FSU College of Medicine’s SIGN identified as highly engaged chapter

Dr. Bill Clifton, neurosurgeon from Mayo Clinic, joined SIGN for an event in November 2019.

January 2020

The American Academy of Neurology (AAN) has identified the College of Medicine’s Student Interest Group in Neurology (SIGN) as one of five highly engaged chapters in the nation. The student group has been asked to participate in the AAN’s new pilot program called the "SIGN Shadow-Me Program."

The program's goal is to promote mentorship opportunities between current medical students and undergraduates who are interested in pursuing a career in health care. It was created by the AAN’s Pipeline Subcommittee.

As part of the program, SIGN is hosting an event in the College of Medicine atrium on Wednesday, Feb. 12 from 6 to 7 p.m. Undergraduate students, medical students and neurology faculty members will gather for an informal evening to foster relationships that can serve as an opportunity for mentorship.

 “Access to mentors in medicine can be difficult to find and even more intimidating to approach,” said Christy Soares, a second-year medical student, member of the AAN Pipeline Subcommittee’s Mentorship Work Group and outgoing member of FSU’s SIGN executive board. “Our first SIGN Shadow-Me event will provide the avenue for undergraduate students to ask any questions they may have regarding the long road to medicine. Meanwhile, medical students will have the same opportunity to speak with neurology faculty. Our hope is to increase access to mentors.”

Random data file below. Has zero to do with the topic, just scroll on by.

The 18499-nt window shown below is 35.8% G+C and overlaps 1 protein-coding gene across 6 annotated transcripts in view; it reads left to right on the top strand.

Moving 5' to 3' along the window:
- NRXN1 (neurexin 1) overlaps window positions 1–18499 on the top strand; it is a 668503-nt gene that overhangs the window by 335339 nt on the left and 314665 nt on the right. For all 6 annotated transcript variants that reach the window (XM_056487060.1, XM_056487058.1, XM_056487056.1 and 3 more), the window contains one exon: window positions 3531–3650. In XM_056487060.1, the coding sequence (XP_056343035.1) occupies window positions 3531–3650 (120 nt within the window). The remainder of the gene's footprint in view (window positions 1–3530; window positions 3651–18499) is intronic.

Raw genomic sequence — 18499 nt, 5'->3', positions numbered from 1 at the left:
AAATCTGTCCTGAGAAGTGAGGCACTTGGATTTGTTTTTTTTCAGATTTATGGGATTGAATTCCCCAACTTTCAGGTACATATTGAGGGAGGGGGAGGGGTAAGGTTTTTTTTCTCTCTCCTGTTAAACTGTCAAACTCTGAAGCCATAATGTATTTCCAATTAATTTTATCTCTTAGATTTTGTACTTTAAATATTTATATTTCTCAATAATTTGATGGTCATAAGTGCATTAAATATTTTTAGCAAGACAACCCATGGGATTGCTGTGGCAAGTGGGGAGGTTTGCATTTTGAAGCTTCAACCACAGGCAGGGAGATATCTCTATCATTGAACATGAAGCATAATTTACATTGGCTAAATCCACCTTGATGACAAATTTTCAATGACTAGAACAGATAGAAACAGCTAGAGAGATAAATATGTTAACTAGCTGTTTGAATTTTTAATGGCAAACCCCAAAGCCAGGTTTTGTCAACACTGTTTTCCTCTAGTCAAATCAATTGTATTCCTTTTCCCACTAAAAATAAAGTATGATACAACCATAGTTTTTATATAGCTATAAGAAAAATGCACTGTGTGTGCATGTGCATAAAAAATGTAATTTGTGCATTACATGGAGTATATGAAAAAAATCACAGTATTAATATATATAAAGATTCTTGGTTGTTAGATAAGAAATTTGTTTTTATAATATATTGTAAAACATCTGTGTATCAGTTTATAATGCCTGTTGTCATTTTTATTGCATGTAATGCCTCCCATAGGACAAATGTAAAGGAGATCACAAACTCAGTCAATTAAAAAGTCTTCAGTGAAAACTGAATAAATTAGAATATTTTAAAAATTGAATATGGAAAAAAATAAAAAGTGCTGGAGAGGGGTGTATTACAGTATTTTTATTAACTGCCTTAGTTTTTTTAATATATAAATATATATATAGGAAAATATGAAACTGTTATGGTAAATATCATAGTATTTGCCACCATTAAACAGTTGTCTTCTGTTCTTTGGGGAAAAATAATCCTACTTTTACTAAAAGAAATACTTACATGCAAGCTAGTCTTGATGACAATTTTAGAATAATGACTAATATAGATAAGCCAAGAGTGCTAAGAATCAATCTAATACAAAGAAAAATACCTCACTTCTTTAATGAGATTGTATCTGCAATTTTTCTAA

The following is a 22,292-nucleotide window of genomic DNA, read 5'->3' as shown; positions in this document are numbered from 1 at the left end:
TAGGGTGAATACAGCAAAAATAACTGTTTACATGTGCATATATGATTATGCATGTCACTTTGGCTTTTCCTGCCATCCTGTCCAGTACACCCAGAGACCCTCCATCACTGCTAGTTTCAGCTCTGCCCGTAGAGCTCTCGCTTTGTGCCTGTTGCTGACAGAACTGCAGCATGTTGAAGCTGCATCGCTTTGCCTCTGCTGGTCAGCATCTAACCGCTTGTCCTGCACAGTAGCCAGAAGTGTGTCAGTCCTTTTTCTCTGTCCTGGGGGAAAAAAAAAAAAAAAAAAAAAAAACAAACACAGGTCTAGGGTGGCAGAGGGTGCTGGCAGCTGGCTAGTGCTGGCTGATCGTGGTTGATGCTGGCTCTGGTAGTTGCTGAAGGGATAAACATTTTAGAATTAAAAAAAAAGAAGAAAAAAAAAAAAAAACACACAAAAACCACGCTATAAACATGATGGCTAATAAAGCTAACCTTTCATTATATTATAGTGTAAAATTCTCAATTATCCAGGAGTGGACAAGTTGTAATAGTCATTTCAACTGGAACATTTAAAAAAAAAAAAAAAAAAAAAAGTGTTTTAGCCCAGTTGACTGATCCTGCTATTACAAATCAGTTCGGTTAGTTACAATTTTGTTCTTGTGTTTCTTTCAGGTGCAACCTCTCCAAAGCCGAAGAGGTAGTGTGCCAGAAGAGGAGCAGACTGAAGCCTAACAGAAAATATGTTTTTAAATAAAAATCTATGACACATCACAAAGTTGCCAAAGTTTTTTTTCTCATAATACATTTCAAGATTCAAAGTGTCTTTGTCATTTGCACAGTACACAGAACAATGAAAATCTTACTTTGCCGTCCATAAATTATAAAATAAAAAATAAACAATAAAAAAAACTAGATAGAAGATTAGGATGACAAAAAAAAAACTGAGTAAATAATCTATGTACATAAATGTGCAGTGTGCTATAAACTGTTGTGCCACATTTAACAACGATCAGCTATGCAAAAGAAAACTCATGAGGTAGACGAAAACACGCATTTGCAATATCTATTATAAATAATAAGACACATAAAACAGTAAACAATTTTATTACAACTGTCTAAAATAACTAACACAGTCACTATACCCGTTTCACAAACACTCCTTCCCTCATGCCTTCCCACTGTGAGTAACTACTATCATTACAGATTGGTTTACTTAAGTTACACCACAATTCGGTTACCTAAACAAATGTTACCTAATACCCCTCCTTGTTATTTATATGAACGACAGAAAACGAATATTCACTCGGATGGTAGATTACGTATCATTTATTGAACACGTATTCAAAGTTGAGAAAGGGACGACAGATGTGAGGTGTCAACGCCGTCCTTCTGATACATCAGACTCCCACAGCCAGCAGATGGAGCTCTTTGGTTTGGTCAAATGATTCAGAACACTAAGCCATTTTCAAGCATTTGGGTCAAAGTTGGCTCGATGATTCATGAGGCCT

Current SIGN executive board president and first-year medical student, Hayden Greene, has worked with Soares to coordinate the upcoming event.

“I feel honored to help start this program here at the College of Medicine,” Greene said. “When I first started my journey to medical school, I know I would have really benefited from having a medical student mentor— a peer who knew the ins and outs of applying, what it takes in terms of personal development and insight into life as a medical student. I’m excited to be able to bring this opportunity to aspiring medical students.”

 As one of five pilot programs, FSU’s SIGN executive board has been invited to present its experience at the American Academy of Neurology’s Annual Meeting in Toronto this year. 

When the AAN’s mentorship work group discussed piloting the SIGN Shadow-Me mentorship program in fall of 2019, they sought out SIGN Chapters that have a history of engagement in the future of neurological education. FSU’s SIGN chapter was raised as one of those chapters.

The AAN Mentorship Work Group Soares serves on includes neurologists from all over the U.S.

“The fact that they singled out FSU’s SIGN chapter as one of five in the nation is a big moment for us and is creating connections that will benefit our students and continue to amplify the reputation of the college,” said Soares.


Photo caption: William Clifton, M.D., a neurosurgeon from the Mayo Clinic, joined SIGN for an event in November 2019 where he gave a lecture and led a skills lab with Associate Professor Gregg Stanwood. The well-attended event gave students a glimpse into clinical neurosurgery.